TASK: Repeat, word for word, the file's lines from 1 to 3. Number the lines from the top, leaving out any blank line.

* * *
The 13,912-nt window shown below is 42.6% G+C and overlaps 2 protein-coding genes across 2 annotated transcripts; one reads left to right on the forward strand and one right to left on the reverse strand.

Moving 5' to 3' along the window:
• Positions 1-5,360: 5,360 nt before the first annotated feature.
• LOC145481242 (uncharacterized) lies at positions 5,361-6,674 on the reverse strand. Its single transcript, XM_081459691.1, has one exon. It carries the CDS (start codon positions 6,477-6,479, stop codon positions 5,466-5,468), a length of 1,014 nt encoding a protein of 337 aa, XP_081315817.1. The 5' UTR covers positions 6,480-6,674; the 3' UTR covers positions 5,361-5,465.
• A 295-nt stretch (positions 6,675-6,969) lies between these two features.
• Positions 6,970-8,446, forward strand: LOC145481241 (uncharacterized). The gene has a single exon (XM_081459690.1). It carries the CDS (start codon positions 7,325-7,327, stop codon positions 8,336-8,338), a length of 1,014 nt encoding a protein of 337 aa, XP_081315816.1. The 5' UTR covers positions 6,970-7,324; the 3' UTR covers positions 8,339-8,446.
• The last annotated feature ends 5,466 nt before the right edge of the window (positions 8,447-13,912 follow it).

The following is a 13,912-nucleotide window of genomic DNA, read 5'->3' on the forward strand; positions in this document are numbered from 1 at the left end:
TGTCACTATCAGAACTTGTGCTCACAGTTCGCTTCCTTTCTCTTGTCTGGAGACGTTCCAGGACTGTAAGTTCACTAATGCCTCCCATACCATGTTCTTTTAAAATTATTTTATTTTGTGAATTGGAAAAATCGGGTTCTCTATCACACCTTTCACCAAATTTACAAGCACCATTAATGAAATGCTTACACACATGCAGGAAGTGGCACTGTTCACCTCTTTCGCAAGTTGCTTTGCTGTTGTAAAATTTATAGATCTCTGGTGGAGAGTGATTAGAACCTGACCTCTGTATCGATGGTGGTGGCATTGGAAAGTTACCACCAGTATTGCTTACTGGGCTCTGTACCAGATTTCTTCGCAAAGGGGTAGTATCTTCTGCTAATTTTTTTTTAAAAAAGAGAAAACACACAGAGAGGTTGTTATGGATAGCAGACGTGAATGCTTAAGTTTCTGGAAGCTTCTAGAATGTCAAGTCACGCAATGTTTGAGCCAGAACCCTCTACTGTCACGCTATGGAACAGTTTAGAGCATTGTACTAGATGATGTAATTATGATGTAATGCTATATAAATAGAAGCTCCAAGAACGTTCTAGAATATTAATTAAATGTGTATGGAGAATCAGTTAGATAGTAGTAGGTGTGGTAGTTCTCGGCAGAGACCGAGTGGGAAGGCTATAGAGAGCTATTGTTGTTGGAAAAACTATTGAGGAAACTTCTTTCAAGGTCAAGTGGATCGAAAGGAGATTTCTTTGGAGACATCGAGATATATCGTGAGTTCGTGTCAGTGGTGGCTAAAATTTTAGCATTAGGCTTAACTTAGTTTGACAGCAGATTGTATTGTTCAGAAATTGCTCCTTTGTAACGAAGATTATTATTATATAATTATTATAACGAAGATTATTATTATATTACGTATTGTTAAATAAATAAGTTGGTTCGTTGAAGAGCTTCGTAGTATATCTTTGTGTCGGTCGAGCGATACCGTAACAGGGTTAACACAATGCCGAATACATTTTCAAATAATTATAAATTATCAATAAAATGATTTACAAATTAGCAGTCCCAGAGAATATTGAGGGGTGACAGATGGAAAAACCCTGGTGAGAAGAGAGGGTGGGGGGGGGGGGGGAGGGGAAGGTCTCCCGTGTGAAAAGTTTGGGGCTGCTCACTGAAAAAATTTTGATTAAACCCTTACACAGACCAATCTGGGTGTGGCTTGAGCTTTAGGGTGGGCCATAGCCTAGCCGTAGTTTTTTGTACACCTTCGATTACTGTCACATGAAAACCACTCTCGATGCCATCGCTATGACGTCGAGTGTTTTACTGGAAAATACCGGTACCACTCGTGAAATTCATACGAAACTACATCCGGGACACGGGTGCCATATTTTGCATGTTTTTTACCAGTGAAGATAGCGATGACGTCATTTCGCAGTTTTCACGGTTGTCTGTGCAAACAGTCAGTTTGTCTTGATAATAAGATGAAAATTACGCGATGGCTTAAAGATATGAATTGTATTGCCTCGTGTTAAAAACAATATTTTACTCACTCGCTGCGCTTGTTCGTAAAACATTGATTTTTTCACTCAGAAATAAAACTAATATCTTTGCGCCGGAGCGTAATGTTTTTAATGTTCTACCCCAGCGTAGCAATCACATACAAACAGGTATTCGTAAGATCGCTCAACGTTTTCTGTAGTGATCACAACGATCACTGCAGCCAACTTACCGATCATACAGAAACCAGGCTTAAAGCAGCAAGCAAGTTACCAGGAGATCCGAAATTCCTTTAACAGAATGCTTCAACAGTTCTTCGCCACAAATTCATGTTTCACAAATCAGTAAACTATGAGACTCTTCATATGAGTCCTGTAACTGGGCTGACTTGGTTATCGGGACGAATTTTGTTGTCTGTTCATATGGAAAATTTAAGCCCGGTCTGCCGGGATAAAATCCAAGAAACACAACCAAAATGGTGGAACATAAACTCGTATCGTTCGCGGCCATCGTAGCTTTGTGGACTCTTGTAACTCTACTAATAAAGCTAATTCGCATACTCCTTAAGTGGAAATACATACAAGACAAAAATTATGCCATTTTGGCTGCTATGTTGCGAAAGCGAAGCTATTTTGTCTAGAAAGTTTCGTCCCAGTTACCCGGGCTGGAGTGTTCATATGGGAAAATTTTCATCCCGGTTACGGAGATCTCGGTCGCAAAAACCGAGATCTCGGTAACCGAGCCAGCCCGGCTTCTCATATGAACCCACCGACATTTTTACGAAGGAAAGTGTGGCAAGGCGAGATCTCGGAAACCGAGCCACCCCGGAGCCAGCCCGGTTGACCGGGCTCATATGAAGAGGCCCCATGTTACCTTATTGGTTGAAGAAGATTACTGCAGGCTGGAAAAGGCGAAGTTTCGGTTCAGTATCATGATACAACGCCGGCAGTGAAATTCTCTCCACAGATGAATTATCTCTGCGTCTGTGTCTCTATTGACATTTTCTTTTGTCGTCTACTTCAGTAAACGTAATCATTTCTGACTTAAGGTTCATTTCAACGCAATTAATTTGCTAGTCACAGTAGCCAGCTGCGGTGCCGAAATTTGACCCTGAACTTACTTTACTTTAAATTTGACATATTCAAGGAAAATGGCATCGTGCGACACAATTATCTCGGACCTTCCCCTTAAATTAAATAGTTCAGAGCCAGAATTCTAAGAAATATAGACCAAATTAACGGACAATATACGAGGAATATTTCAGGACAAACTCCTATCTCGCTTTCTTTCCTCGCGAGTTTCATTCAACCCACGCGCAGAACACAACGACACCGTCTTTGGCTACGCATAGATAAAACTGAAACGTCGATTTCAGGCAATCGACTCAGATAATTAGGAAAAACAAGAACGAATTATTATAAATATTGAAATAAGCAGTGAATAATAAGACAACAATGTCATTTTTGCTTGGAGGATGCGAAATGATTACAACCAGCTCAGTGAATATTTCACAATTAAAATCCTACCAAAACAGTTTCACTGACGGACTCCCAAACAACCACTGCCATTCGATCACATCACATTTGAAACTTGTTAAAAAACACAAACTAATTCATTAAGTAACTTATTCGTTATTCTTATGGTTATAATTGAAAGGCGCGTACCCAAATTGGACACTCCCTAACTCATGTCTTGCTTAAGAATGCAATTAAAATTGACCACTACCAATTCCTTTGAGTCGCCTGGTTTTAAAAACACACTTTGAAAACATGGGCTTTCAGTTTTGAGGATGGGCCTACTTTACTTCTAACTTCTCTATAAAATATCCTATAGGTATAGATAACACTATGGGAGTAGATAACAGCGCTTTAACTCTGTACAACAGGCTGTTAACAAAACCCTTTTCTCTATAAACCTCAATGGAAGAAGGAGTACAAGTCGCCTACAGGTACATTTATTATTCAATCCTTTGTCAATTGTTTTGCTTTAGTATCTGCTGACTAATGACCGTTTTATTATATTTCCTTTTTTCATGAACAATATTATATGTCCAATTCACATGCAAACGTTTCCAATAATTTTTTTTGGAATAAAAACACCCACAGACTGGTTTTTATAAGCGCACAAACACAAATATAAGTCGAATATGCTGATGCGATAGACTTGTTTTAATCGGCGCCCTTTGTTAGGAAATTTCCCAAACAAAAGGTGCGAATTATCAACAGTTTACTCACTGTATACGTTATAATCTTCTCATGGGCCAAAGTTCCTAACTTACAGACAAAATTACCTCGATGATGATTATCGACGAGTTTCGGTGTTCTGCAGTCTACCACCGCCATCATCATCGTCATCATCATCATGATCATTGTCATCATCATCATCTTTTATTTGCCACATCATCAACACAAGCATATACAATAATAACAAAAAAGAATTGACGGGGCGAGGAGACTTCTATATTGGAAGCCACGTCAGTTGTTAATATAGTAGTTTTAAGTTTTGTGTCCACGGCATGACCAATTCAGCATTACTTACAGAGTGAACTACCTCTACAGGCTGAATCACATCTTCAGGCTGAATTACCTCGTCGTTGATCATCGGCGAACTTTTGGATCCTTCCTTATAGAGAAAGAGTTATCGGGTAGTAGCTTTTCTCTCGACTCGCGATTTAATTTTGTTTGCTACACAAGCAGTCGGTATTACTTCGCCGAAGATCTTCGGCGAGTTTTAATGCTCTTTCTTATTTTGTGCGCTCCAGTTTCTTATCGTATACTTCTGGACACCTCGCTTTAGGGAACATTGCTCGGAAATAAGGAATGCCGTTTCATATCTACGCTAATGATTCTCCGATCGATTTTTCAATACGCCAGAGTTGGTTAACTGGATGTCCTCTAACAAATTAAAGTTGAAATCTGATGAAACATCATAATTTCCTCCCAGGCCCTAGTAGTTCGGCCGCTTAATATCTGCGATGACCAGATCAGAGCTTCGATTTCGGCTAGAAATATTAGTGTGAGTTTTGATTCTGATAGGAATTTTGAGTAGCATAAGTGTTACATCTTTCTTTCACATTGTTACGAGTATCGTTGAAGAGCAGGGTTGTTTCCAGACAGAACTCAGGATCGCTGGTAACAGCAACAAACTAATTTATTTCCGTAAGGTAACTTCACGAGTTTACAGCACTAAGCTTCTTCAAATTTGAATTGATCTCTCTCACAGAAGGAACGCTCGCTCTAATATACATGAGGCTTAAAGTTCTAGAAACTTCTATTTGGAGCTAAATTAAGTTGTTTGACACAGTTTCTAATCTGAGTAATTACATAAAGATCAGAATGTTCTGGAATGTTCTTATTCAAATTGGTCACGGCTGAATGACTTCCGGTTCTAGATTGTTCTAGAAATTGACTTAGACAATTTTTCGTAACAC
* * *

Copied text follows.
The 13,912-nt window shown below is 42.6% G+C and overlaps 2 protein-coding genes across 2 annotated transcripts; one reads left to right on the forward strand and one right to left on the reverse strand.

Moving 5' to 3' along the window:
• Positions 1-5,360: 5,360 nt before the first annotated feature.